What I think it is when people say ‘I just do pop music’ what they mean is ‘I want to write really great songs’ but that’s nothing to do with pop music. It’s just really great songs. You can do it in whatever genre. But then there are a lot of the aesthetics of pop music [out there] without the songs. I reckon anyway.
When is the album coming out? It’s coming out on Atlantic?
Yeah, I’m going to release ‘Foaming’ first actually and a few other things in the next couple of months, then the album. I am really excited about it because there’s a lot there and it takes a while to get into but ultimately, hopefully, it’s quite rewarding to listen to.
Do you know what it’s going to be called?
It’s called Love In A Jugular Vein – at the moment. There’s a song called that and I think it sums it up quite well.
What’s on the album?
To be honest, it’s me doing the things I like in my particular own way. There’s one or two quick 3 minute things, there’s a kind of guitar-based song and there’s one called ‘Who’s Afraid Of The Dark’, which is quite orchestral – it’s got trumpets.
Which you play?
I play it all. I can play enough of everything to make it work.
Are you self-taught?
No, I had lessons at school. I was in the brass band. I loved it.
Did you have a uniform?
Actually, I went to visit some cousins of mine in Norway and they have proper old school marching bands there. We had these crazy overall-type uniforms with berets and we had to march around, it was brilliant. We went on tour and everything.
What kind of music do you listen to?
I have a real soft spot for certain electronic music like Burial. I really love stuff like that. To be honest, just because it’s so specific. That’s like all my favourite stuff – they do one style and they do it really well. I think Metronomy are fantastic. It kind of makes sense that a lot of things that I like often don’t have vocals. I always want to do that kind of thing but with vocals. That was the idea behind it when I started out in this.
Do you do everything on the album – playing/producing/singing?
Pretty much but I have worked with lots of different people on different aspects. It was going to be a lo-fi album but then I was lucky enough to find someone who wanted to release it. It’s been great working with other people but it’s also been hard. I’ve never learned so much in my life. I worked with Paul Epworth a little bit, on one track. And a guy called John Hill, who did a lot of Santigold’s music, sent me a backing track and I made it into something I would do. That’s going to be the second release actually, a song called ‘In The Middle’. One of the things I always wanted to do was a slow song, a really intense, heavy, slow song and that’s the one we did together. I must have done 50 attempts on my own but then with him, it worked.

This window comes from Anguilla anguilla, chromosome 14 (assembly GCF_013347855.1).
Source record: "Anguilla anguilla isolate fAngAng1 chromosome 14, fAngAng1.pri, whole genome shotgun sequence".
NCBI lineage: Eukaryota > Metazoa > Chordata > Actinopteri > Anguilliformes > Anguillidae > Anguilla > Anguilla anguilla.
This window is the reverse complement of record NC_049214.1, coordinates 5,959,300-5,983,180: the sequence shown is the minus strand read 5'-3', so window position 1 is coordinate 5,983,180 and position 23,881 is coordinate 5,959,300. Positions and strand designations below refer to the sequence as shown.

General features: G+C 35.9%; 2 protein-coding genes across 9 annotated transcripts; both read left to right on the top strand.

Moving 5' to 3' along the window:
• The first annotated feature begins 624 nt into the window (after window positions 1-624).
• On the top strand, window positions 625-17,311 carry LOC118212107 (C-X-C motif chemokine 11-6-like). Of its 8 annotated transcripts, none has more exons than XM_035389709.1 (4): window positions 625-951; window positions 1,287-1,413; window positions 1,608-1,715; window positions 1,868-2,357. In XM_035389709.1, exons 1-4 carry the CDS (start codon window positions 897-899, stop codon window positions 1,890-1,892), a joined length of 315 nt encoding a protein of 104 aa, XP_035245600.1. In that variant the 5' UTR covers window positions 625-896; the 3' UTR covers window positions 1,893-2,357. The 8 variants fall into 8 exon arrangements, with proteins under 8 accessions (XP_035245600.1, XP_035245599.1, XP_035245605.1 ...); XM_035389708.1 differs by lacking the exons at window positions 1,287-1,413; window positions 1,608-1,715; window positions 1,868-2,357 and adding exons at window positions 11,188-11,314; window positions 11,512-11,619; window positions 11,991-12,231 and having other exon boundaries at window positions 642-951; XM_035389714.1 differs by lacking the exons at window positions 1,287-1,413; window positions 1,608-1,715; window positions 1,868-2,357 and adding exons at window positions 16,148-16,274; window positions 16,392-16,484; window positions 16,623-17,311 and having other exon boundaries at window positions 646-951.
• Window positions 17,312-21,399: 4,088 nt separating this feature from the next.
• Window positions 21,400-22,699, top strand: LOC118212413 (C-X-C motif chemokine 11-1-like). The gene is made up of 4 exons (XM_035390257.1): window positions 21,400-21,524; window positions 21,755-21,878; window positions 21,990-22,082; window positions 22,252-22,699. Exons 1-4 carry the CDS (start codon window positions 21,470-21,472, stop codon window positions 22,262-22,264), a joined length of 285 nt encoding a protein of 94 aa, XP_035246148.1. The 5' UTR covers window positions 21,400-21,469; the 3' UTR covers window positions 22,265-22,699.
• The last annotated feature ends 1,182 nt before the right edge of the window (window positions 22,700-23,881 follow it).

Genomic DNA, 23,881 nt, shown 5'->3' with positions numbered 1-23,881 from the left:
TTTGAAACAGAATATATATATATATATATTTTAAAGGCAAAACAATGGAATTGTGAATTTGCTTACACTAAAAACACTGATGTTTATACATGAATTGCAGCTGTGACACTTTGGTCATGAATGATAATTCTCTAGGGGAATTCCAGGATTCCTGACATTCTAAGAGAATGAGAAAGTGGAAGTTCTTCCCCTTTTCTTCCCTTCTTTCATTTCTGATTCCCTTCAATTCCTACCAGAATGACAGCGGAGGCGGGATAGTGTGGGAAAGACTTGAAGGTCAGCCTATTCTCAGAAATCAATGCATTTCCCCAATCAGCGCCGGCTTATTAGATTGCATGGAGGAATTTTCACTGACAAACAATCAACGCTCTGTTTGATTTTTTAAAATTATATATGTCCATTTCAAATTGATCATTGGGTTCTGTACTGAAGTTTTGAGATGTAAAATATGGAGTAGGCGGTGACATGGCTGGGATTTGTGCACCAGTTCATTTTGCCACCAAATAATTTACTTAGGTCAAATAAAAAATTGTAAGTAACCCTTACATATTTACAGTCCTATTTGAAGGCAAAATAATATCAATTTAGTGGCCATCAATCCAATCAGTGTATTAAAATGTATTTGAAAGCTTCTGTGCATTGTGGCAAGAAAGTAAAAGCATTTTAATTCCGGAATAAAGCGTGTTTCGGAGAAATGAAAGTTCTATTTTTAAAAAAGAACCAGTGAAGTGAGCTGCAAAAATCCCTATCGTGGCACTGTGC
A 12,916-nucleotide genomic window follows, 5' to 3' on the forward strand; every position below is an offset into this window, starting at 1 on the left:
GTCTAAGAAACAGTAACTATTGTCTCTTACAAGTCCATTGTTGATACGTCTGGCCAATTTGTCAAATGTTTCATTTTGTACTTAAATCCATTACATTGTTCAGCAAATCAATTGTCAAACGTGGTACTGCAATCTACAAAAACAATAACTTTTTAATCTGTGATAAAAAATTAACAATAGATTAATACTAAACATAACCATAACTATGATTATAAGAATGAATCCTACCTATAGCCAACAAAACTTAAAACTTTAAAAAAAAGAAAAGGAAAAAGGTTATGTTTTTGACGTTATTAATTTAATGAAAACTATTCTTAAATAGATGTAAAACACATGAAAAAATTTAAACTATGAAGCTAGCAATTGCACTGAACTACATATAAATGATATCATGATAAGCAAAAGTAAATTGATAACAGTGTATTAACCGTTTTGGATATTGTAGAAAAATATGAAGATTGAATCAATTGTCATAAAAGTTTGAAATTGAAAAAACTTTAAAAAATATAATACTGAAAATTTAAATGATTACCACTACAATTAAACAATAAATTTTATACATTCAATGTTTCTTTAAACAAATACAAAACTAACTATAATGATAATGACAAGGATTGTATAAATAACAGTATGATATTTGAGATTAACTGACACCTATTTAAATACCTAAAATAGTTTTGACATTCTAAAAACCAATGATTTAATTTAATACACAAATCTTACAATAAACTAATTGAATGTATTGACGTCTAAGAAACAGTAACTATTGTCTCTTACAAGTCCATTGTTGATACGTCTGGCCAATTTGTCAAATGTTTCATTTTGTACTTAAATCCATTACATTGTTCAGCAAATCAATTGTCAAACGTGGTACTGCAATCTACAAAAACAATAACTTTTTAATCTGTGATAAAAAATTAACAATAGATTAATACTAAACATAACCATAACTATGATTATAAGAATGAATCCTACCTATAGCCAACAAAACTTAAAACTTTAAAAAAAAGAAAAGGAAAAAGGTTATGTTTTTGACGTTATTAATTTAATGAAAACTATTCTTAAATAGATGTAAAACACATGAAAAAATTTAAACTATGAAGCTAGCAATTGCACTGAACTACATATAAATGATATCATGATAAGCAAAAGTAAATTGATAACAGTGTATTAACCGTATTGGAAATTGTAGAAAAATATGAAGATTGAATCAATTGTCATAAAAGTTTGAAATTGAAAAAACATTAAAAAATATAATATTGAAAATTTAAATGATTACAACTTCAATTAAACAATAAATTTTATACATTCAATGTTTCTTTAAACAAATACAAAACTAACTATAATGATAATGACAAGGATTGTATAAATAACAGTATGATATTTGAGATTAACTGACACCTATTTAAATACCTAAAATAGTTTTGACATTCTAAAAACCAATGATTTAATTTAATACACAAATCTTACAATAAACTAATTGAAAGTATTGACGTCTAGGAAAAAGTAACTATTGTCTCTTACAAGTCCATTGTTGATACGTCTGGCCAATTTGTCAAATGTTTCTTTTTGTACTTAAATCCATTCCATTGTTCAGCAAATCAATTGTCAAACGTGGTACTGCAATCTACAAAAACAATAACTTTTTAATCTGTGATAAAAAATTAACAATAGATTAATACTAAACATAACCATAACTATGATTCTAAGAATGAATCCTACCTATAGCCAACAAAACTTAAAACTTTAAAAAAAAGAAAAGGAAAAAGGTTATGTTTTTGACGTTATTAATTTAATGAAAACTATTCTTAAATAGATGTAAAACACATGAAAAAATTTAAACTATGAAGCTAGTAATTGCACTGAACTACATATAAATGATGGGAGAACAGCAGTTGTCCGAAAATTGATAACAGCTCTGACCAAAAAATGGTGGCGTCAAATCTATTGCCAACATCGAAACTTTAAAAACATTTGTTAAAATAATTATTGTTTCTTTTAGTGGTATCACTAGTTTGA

It is good to bang heads a bit with someone else. It helps you work out what you really think about something.
Yeah and listening to stuff with other people sitting there, you know it’s rubbish pretty quickly. (Laughs.) You can kind of sense the room going ‘errr, this is embarrassing’. (Laughs.) It’s been great because it means that I’m really pleased with everything that’s on the record.
I imagine you’re a bit of a perfectionist.
Yeah. Over a long period of time. A really slow one.
So, running parallel to this has been the Riton stuff?
That’s only happened really recently. Again, working with other people, I never thought that would happen. With Riton, what I’m effectively doing is breaking up the music. It’s really different to writing songs. It’s almost like catchphrase music…
Catchphrase music?! I’m thinking of that ITV show now…
(Laughs) It is kind of like that – you’ve got three seconds to get the message across. Why I like it so much is that’s it’s so different to my album, and I do enjoy that type of dance music. We just met and got on, and then just wrote loads of stuff really quickly. It’s really fun to have someone who’s doing all the music – I just contribute bits. He does things I wouldn’t think of doing. I really enjoy that. There’s a hell of a lot of dancey pop stuff now, isn’t there. But I think it will be weird enough. He has weird production ideas.
Weird is good.
Definitely. So we’ve had a lot of fun with that.
So what’s next?
A lot of the songs on the album are really intense and urgent. But what I really want to do next is an album of things you can leave on. Almost background music I suppose but if you listen to it there’s loads of detail. Whether or not that works in terms of getting it released on a major or whatever, it doesn’t really matter. Like I love that GONZALES album, the piano one. The thing about that album, the people who are involved in classical, they all hate it. But that’s what’s great about it, because it’s in-between something.
For more Metronomy-influenced pop, check out our piece on Your Twenties.